Then, too, Fernando messaged several weeks ago to let me know that the Italian translation of the first book, undertaken by a wonderful young woman named Irina Balbi, is now complete and we need to finalize a version for publication.  We’ll need to decide whether to go with a straight translation or to incorporate new material and remove some of the warts (of which there are many) from the original.

And then there are those palmenti, the open-air treading vats for wine, chiseled into native rock at some indeterminate time in the past and increasingly abandoned and forgotten in Italy.  We want to make sure that doesn’t happen by finding, describing, and plotting the GPS coordinates and altitudes of these little beauties.  I say ‘we’ loosely, since my Italian colleagues are really doing the work here. But what magnificent work they are doing!  Over the course of the last nine months my Cilentane friends have located three new sites, and a new colleague over the border in Basilicata has apprised us of several more.  Nothing revs my motor more than boots-on-the-ground archaeology. To say I am eager is an understatement.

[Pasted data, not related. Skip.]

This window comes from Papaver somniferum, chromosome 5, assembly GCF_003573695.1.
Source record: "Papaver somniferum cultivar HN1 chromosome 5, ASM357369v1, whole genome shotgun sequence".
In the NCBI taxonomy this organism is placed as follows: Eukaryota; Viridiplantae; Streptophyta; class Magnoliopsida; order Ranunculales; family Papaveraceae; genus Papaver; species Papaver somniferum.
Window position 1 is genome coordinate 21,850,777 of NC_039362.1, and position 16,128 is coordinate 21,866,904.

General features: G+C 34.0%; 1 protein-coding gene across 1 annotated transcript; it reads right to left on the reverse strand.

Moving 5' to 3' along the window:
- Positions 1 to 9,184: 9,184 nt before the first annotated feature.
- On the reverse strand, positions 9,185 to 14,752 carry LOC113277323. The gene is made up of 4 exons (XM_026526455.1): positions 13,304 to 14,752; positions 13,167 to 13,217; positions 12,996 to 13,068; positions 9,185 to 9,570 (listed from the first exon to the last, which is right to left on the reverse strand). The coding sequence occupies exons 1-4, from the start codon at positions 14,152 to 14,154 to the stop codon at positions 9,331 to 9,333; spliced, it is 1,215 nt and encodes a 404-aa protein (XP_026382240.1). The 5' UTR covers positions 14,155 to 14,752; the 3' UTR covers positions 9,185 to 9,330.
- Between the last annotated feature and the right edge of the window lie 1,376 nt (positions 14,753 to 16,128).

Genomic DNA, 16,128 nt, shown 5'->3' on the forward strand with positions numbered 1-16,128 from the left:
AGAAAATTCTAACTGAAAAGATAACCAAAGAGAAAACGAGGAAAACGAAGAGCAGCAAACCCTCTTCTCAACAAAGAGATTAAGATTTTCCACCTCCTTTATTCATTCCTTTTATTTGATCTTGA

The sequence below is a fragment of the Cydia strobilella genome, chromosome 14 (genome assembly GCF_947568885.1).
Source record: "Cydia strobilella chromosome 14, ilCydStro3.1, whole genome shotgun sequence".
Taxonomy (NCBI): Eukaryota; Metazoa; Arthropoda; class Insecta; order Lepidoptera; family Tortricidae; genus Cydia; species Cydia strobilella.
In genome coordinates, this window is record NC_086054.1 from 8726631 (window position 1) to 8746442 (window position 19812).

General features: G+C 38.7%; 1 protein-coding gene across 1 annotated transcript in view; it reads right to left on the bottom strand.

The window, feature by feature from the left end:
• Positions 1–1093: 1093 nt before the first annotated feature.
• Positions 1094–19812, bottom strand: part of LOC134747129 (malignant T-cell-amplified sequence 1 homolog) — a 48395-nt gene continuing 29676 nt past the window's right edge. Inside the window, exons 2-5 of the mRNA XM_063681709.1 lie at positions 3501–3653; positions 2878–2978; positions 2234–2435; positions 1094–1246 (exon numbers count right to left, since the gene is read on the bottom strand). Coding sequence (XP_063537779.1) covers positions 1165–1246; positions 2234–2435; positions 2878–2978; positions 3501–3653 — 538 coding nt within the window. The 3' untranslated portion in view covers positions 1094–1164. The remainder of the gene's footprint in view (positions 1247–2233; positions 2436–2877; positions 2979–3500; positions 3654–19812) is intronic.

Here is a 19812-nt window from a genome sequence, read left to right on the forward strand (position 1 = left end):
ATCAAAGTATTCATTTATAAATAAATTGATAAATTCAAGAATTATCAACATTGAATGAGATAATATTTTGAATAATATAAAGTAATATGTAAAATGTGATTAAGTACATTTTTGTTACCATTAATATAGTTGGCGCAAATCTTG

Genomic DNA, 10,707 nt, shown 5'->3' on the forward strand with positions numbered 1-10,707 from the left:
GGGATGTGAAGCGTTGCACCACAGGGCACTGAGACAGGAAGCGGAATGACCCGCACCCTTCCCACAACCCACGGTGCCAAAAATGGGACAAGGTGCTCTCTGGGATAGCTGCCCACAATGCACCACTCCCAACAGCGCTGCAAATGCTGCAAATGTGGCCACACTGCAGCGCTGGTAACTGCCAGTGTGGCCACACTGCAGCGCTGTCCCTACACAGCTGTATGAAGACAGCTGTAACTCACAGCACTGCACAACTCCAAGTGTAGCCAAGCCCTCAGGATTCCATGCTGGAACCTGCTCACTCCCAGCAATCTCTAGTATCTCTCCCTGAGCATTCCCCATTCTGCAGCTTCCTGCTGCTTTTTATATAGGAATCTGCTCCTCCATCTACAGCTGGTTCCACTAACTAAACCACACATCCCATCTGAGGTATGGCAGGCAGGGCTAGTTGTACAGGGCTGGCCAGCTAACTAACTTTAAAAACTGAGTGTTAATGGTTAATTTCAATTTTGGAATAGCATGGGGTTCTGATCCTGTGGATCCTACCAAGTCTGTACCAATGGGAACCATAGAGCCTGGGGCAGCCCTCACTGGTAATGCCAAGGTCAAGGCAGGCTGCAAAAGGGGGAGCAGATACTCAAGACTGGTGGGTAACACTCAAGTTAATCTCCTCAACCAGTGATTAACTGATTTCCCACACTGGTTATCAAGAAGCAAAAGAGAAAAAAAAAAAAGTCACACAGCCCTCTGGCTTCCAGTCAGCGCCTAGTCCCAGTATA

Finally, there’s the delightful prospect of just hanging out with those so dear to me—Fernando, the Astones, Katiuscea, and most of all my precious Sandy, with whom I’ll be celebrating thirty years of wedded bliss come June 23.  I could blather on maudlinly about this incredible woman, but I’ll let it suffice to say, we may very well be celebrating the big day in the back seat of a Range Rover, trundling up the side of a mountain to gape at a hole in a rock.  And she’ll be loving it as much as I.  That, my friends, is a keeper.

And the icing on the cake will be our other adventures into the rich cultural and natural treasure of this region.  In a previous blog I mention Roberto Pellecchia’s book, The 100 Wonders of the Cilento and Vallo di Diano.  Now, I am thrilled to say, in a beautiful English translation.  Last year at the end of the summer we counted up the sites we’ve visited and the number was a respectable 37.  

But that leaves 63 unseen!  So much to see and only six weeks to see them!  What a glorious prospect!  Hope you’ll come along for the adventure.